“When my folks first came to Texas,” said Joe, “they settled in Ellis County, near Waxahachie. My father was one of the pioneers in that county at a time when his nearest neighbor lived ten miles from his front gate. But after the war, when the country had settled up, these old pioneers naturally hung together and visited and chummed with one another in preference to the new settlers. One spring when I was about fifteen years old, one of those old pioneer neighbors of ours died, and my father decided that he would go to the funeral or burst a hame string. If any of you know anything about that black-waxy, hog-wallow land in Ellis County, you know that when it gets muddy in the spring a wagon wheel will fill solid with waxy mud. So at the time of this funeral it was impossible to go on the road with any kind of a vehicle, and my father had to go on horseback. He was an old man at the time and didn’t like the idea, but it was either go on horseback or stay at home, and go he would.
“They raise good horses in Ellis County, and my father had raised some of the best of them—brought the stock from Tennessee. He liked good blood in a horse, and was always opposed to racing, but he raised some boys who weren’t. I had a number of brothers older than myself, and they took a special pride in trying every colt we raised, to see what he amounted to in speed. Of course this had to be done away from home; but that was easy, for these older brothers thought nothing of riding twenty miles to a tournament, barbecue, or round-up, and when away from home they always tried their horses with the best in the country. At the time of this funeral, we had a crackerjack five year old chestnut sorrel gelding that could show his heels to any horse in the country. He was a peach,—you could turn him on a saddle blanket and jump him fifteen feet, and that cow never lived that he couldn’t cut.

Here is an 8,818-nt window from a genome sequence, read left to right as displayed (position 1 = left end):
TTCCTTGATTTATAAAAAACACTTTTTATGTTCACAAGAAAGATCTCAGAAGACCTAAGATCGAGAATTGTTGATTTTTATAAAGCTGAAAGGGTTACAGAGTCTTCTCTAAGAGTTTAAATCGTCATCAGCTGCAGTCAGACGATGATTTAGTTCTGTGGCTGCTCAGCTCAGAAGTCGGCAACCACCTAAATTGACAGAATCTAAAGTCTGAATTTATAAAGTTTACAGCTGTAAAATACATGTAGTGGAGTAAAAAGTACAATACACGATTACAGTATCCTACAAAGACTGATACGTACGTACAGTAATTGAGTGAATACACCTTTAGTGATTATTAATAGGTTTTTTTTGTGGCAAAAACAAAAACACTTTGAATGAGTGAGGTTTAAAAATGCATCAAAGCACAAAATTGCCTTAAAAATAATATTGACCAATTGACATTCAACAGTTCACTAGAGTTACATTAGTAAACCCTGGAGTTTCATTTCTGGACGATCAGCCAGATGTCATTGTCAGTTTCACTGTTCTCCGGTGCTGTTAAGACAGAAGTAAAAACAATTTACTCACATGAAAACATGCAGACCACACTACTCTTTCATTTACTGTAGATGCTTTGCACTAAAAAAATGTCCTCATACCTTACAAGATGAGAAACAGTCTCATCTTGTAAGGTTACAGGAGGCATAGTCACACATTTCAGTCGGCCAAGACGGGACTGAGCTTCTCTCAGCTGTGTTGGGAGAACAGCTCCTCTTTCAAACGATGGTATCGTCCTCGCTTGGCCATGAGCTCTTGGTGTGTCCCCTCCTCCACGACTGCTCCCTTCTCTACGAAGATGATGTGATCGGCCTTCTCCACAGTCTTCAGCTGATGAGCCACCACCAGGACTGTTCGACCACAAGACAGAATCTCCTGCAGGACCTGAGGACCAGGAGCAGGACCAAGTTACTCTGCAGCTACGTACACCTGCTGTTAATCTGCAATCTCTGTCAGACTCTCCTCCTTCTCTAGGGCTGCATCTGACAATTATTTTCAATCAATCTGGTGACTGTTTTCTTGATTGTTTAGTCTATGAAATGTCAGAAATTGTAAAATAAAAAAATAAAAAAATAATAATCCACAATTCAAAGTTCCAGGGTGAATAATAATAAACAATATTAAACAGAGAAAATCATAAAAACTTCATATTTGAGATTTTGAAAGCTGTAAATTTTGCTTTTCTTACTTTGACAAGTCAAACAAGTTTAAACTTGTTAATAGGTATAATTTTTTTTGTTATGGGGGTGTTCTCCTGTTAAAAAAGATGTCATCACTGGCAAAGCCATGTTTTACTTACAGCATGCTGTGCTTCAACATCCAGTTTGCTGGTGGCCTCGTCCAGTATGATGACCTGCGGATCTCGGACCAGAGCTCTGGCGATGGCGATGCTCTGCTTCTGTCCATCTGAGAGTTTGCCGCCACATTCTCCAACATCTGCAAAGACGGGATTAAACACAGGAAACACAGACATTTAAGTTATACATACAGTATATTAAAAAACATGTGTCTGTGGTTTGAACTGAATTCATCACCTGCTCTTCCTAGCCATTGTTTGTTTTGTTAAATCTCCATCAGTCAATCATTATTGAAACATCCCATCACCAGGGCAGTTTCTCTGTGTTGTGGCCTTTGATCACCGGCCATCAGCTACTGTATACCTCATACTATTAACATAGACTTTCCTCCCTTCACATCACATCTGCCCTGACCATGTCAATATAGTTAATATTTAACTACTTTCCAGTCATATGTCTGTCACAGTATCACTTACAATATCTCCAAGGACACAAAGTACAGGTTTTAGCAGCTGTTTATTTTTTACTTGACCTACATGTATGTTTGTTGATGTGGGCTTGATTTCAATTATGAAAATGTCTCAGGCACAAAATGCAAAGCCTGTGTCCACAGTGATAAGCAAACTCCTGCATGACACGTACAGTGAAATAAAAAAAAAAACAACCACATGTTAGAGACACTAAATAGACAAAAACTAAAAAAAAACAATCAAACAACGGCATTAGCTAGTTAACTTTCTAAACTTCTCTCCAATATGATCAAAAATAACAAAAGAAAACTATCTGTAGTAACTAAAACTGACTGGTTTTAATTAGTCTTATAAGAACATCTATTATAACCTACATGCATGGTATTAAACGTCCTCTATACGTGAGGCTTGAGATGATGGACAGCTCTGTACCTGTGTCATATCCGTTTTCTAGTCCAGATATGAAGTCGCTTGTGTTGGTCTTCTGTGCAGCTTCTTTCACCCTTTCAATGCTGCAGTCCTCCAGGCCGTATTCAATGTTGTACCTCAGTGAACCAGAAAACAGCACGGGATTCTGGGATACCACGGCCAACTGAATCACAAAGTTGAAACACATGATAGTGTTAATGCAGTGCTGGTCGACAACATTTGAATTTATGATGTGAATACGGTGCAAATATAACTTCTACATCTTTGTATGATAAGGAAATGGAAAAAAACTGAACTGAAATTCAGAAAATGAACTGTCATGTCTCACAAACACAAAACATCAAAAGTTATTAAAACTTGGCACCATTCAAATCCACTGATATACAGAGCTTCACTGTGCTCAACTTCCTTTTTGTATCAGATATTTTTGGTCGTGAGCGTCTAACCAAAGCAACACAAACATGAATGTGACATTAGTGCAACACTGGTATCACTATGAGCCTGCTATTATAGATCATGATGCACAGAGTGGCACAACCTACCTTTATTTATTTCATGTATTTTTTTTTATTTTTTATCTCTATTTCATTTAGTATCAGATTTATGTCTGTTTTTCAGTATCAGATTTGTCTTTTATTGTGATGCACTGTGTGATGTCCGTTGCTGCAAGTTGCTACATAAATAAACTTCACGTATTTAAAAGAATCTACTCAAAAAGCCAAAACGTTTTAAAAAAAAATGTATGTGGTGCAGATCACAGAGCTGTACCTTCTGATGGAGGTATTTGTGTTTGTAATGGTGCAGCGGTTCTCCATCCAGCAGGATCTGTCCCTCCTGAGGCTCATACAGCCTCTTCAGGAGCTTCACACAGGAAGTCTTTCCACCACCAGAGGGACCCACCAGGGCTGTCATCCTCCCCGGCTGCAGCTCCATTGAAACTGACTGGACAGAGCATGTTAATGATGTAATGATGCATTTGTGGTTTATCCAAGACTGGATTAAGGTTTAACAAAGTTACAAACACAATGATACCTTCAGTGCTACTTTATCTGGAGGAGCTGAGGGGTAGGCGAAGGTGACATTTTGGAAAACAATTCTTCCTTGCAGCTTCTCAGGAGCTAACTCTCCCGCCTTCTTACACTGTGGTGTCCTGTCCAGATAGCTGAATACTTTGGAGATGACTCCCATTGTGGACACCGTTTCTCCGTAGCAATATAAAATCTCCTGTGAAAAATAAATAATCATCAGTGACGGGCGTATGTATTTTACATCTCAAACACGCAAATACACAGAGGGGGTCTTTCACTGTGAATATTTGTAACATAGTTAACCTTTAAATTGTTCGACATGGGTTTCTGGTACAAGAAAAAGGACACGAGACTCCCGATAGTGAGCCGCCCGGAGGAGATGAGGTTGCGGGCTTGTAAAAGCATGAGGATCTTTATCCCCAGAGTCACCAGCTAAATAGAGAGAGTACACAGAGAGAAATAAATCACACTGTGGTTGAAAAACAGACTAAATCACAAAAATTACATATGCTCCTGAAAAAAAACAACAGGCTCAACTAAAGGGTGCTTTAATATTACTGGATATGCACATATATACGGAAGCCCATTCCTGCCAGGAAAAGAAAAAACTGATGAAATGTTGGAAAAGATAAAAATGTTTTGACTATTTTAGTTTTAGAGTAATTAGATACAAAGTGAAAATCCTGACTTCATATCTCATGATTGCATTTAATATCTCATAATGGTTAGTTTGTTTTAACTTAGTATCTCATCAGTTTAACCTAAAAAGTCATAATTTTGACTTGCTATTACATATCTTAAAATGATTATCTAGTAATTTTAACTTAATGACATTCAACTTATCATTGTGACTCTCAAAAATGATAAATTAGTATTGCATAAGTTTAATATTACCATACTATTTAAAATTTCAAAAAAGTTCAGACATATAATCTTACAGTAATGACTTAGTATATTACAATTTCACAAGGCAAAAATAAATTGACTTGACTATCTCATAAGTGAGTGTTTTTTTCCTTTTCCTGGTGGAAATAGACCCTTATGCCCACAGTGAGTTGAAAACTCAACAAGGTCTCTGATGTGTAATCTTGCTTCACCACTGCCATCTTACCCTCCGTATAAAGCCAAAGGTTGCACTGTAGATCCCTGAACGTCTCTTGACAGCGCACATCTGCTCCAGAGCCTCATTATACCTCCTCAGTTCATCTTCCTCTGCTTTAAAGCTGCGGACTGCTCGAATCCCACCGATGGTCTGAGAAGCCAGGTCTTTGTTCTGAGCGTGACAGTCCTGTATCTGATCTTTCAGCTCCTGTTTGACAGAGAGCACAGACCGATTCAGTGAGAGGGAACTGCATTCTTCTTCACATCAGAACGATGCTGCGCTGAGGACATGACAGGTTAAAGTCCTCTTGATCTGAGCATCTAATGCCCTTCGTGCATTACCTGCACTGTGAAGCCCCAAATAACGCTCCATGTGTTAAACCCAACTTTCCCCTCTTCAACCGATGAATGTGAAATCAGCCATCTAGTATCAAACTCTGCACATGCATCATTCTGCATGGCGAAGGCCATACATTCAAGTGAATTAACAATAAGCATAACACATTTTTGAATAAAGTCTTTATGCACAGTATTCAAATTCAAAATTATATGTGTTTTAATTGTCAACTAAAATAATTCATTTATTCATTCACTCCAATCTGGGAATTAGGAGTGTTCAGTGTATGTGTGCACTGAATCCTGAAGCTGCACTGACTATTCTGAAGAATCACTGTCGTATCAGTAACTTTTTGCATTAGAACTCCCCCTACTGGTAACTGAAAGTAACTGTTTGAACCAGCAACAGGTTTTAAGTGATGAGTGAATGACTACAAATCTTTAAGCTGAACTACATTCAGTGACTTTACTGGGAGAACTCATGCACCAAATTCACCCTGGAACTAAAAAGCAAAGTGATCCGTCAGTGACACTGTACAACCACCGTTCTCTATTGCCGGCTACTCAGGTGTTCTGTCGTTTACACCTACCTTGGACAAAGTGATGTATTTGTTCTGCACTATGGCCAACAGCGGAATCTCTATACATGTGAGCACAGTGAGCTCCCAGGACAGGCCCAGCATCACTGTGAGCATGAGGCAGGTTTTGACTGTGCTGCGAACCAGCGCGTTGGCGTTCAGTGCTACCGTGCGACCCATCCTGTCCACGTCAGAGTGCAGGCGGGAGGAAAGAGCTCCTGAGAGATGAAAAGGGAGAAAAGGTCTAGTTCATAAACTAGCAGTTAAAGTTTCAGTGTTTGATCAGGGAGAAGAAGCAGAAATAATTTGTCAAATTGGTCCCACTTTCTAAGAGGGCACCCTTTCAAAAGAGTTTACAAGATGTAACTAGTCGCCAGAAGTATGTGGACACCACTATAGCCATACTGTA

“So the day of the funeral my father was in a quandary as to which horse to ride, but when he appealed to his boys, they recommended the best on the ranch, which was the chestnut gelding. My old man had some doubts as to his ability to ride the horse, for he hadn’t been on a horse’s back for years; but my brothers assured him that the chestnut was as obedient as a kitten, and that before he had been on the road an hour the mud would take all the frisk and frolic out of him. There was nearly fifteen miles to go, and they assured him that he would never get there if he rode any other horse. Well, at last he consented to ride the gelding, and the horse was made ready, properly groomed, his tail tied up, and saddled and led up to the block. It took every member of the family to get my father rigged to start, but at last he announced himself as ready. Two of my brothers held the horse until he found the off stirrup, and then they turned him loose. The chestnut danced off a few rods, and settled down into a steady clip that was good for five or six miles an hour.